The purpose of this bill is to exempt firearms, firearms accessories and ammunition from federal regulation if they are manufactured and maintained in the State of West Virginia.Details
The Ohio Military and Veterans Affairs Committee voted unanimously, 12 – 0, to pass HCR41 on Tuesday, January 14, 2014. This is an important step in stopping the unconstitutional indefinite detention provisions of the 2012 NDAA in the state of Ohio.Details
When Ohio Representatives Ron Young and Andy Thompson introduced HB91, the Health Care Freedom Act, back in March of 2013, they were confident that their bill would make its way to the house floor for a vote in relative short order. After all Republicans, who are supposedly opposed to Obamacare, have a veto-proof majority in both the Ohio House (60 of 99 seats) and Senate (23 of 33 seats).Details
HCR41 has had its Sponsor Hearing (12/3) as well as its Proponent/Opponent Hearing (12/10). Now it’s time to vote it out of committee.Details
Ohio Representatives Jim Butler and Ron Young introduced HB354 on November 19, 2013. This bill specifically prevents state and local law enforcement officials in Ohio from assisting the federal government in any investigation, prosecution, or detention of any person in Ohio that would result in that person’s loss of the right of due process.Details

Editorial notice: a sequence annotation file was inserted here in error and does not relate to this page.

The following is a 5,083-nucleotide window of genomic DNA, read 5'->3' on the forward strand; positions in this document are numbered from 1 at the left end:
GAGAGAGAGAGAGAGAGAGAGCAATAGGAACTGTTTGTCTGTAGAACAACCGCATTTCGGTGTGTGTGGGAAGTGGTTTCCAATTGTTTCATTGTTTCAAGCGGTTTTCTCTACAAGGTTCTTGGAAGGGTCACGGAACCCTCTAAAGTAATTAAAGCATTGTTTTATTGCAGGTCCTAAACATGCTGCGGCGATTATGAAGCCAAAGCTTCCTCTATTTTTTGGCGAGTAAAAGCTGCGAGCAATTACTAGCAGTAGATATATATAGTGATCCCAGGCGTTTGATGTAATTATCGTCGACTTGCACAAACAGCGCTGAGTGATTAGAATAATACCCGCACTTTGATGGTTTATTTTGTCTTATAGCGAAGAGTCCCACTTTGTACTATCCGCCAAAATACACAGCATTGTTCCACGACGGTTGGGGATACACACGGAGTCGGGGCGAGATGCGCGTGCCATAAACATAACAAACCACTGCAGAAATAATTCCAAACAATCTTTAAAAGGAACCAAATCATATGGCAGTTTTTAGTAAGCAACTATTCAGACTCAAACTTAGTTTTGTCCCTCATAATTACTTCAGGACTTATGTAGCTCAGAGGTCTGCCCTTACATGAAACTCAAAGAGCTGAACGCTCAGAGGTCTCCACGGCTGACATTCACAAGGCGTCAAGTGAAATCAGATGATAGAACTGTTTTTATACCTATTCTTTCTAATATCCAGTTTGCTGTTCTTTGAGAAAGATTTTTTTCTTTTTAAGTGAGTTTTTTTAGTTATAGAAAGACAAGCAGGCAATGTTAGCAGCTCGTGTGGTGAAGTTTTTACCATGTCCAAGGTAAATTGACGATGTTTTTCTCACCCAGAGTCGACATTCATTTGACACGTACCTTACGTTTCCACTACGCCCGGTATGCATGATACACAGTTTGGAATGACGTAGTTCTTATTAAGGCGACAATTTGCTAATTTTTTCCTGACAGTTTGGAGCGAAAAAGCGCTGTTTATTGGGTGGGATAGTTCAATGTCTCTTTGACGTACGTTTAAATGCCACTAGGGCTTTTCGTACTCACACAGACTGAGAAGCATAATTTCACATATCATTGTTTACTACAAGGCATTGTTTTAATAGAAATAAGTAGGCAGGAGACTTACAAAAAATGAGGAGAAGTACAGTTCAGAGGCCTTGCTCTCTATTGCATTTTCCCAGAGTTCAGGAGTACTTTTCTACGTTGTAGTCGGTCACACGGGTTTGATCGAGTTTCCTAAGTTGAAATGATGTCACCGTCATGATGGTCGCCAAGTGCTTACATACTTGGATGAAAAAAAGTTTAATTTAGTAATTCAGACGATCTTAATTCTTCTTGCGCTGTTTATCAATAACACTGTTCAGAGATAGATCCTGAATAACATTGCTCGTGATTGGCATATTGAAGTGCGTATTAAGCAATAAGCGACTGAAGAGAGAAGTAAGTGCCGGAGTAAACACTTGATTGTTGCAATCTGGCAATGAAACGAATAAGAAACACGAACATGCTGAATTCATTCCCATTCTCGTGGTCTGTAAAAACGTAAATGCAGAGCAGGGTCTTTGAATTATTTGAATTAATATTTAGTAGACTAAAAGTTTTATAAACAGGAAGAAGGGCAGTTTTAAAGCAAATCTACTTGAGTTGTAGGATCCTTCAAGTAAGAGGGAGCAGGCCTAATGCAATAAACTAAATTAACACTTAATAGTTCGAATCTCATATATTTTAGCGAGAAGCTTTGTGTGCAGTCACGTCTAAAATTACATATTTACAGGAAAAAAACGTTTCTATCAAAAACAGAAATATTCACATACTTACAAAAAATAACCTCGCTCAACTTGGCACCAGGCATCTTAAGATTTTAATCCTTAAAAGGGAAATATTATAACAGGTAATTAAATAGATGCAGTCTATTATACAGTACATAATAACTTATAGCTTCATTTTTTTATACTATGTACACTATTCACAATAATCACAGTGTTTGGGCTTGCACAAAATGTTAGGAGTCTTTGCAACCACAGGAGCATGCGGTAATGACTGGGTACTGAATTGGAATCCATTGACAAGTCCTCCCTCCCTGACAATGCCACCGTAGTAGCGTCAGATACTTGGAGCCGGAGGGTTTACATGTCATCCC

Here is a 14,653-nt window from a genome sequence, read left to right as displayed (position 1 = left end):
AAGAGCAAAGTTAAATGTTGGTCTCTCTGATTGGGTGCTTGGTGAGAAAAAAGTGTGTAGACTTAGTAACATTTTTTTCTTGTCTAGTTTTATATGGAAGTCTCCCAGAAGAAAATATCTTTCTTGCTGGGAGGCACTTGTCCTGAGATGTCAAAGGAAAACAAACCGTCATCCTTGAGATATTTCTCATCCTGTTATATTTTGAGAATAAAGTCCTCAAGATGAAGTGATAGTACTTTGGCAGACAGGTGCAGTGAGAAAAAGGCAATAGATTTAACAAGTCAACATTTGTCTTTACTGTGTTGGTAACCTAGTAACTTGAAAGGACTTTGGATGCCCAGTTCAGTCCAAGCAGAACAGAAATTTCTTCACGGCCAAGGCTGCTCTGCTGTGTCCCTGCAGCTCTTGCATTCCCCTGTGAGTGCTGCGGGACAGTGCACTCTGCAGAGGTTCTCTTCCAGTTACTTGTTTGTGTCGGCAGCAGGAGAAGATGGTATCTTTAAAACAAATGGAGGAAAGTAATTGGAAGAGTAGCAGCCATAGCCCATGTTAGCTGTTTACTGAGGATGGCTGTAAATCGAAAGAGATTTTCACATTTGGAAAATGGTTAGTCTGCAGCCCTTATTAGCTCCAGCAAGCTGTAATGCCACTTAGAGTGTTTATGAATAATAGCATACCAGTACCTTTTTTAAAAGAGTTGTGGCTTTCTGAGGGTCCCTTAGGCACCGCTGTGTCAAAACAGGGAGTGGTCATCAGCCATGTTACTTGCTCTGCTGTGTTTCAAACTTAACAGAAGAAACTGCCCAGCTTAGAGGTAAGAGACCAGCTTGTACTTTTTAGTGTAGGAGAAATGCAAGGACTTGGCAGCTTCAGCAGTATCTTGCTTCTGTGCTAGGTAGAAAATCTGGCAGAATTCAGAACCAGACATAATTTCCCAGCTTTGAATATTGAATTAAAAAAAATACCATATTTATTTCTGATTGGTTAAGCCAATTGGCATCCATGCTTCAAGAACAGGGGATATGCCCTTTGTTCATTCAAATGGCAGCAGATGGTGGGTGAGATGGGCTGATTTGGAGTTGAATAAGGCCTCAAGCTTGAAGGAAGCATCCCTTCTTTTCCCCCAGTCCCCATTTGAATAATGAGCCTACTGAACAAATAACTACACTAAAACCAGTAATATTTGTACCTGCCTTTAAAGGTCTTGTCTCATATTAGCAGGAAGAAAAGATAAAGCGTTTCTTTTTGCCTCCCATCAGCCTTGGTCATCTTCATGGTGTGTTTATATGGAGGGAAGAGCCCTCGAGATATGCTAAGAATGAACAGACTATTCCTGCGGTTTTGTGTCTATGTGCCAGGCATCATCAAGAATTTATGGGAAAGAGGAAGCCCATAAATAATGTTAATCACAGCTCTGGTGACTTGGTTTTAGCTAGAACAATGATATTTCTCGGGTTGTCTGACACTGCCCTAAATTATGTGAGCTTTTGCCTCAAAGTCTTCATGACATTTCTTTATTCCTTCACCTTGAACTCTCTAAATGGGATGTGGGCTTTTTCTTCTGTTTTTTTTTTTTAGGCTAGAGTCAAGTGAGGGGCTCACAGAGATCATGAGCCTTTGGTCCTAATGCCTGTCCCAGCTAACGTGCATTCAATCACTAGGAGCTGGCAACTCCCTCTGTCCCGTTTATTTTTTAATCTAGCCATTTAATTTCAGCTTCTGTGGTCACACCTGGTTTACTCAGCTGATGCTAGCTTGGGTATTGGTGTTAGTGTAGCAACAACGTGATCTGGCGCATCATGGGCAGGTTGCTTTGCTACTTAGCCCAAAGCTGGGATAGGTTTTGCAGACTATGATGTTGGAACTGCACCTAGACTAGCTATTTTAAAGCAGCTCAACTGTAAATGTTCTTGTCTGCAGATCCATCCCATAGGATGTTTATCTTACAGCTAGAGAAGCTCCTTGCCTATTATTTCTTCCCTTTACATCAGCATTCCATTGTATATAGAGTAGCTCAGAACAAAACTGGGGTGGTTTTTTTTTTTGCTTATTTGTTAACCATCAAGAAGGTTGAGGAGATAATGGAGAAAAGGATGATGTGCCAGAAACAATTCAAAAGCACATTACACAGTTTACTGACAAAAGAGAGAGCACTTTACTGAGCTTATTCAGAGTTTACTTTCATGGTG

Chairman Blair, Vice Chair Anielski, Ranking Member Clyde and Members of the House State and Local Government Committee. Thank you for the opportunity to testify in support of House Bill 99. My name is Scott Landreth and I represent the Ohio Chapter of the Tenth Amendment Center.
House Bill 99 is a critical, overdue step towards protecting the rights of Ohioans from federal overreach.Details
State sovereignty and the Tenth Amendment are getting some attention in the Buckeye State.
Ohio Rep. John Becker recently sent a letter to U.S. Congressman Brad Wenstrup in which he requested that his fellow republican initiate impeachment proceedings against Judge Timothy Black. Judge Black recently ruled (twice) that Ohio must recognize the marriage of same-sex couples despite (a) the lack of federal authority regarding the issue of marriage and (b) an amendment to Ohio’s Constitution which prohibits the state from recognizing or performing same-sex marriages.
(a) Congress has no enumerated power to regulate or define marriage. As such, the issue of marriage is reserved to the states per the Tenth Amendment of the US Constitution. Even the almighty Supreme Court admitted this in their recent opinion on DOMA.
(b) Article 15, Section 11 of the Ohio Constitution reads:Details